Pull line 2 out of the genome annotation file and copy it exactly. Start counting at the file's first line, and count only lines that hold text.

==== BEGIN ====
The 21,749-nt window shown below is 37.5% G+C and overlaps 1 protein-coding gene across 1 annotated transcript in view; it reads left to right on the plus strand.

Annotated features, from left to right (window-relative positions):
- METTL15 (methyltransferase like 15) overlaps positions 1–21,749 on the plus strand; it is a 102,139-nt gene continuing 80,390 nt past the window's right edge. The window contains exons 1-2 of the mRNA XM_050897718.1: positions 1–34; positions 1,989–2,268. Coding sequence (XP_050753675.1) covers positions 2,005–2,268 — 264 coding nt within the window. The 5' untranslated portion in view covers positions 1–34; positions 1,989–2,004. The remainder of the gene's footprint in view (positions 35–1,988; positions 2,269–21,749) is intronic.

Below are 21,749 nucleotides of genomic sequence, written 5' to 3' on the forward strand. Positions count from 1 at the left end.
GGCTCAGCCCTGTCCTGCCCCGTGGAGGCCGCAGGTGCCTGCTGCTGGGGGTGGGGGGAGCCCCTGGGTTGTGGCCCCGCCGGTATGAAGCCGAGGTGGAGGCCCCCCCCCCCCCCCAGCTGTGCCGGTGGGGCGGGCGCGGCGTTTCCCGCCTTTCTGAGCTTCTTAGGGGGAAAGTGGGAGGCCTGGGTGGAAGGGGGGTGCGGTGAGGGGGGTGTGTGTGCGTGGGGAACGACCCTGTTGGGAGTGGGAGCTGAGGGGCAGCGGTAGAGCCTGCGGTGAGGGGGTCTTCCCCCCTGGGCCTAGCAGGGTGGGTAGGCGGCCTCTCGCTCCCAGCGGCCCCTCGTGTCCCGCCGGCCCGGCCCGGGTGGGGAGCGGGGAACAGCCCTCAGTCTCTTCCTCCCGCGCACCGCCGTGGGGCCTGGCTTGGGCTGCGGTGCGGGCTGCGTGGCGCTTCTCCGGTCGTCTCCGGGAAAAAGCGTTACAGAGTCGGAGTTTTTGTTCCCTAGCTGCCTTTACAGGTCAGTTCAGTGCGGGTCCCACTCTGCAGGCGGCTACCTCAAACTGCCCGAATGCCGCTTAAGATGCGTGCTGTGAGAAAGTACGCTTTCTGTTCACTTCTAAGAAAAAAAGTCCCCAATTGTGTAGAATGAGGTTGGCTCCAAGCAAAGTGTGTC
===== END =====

Annotated features, from left to right (window-relative positions):